He said that he loves you after the second date. Did you seriously buy into that? Think about it: the man is experienced around women, he barely knows you, and he fell in love with you? That is not just a little red flag popping up; he is practically waving the red flag in your face.

What does he mean when he admitted that he hurt women? How did he hurt them? Did he date women leading them to believe he will marry them, only to abruptly end things? That is no light matter and bad in and of itself. But was there something more serious that happened in his relationships? What has he shared with his therapist? If he admitted the truth of what happened in his previous relationships during his therapy sessions, then why is he saying that his therapist advised him to break up with the women? Something does not add up accurately. So let’s take this apart with the little information you shared.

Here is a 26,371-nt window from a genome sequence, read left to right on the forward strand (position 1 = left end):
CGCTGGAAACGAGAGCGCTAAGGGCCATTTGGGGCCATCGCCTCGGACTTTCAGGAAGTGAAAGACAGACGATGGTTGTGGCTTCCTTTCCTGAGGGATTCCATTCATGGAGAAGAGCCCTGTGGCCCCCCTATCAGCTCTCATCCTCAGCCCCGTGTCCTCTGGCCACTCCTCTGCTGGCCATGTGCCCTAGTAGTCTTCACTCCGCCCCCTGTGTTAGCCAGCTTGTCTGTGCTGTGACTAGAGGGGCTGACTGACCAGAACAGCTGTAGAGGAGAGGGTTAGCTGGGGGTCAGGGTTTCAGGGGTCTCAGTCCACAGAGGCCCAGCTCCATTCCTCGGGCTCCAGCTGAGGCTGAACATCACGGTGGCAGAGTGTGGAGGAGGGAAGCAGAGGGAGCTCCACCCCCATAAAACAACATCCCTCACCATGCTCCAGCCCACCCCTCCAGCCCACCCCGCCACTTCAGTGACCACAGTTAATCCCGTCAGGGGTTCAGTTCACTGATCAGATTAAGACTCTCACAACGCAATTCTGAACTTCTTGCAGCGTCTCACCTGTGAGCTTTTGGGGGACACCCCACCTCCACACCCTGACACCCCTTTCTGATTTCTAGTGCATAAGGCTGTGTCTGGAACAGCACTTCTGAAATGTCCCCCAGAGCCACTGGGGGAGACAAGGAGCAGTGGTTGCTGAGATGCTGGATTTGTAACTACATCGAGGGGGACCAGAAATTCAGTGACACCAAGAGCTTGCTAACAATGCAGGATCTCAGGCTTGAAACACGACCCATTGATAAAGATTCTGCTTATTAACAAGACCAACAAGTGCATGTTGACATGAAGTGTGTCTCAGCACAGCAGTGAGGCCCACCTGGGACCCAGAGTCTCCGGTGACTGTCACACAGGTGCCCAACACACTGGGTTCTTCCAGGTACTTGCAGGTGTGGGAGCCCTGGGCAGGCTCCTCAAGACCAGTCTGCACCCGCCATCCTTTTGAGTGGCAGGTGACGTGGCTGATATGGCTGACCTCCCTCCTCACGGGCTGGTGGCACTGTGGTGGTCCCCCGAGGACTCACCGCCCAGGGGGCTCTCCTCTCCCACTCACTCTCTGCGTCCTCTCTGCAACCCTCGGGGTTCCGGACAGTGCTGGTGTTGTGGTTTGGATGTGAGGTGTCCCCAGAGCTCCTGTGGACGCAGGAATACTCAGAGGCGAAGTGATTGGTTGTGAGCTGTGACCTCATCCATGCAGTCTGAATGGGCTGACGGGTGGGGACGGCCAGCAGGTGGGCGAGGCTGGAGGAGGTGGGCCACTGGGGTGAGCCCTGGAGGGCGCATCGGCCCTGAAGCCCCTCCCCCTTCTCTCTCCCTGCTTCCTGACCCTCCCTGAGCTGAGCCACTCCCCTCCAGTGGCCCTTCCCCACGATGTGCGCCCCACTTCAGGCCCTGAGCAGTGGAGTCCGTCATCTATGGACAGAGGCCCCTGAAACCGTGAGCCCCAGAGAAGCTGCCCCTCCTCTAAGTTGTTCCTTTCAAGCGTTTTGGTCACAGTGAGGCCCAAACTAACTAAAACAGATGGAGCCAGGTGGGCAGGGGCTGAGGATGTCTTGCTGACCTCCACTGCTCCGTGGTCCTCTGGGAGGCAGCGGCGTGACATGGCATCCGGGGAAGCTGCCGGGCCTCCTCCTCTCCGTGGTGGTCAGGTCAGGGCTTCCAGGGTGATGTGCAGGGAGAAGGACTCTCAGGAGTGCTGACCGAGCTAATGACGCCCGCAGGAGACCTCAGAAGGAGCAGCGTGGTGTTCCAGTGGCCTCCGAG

While all therapists hope that their patients will be honest with them, there are people who are so disturbed that they purposely lie to the person to whom they are turning for help. It may make no sense, but patients have been known to be manipulative and twist facts so that the advice will benefit the type of life they feel comfortable living. It could be that this man omitted or misrepresented truths to his therapist so that he can continue living the life he knows. He may not be happy living a lonely life, but maybe, deep down, that is his comfort zone.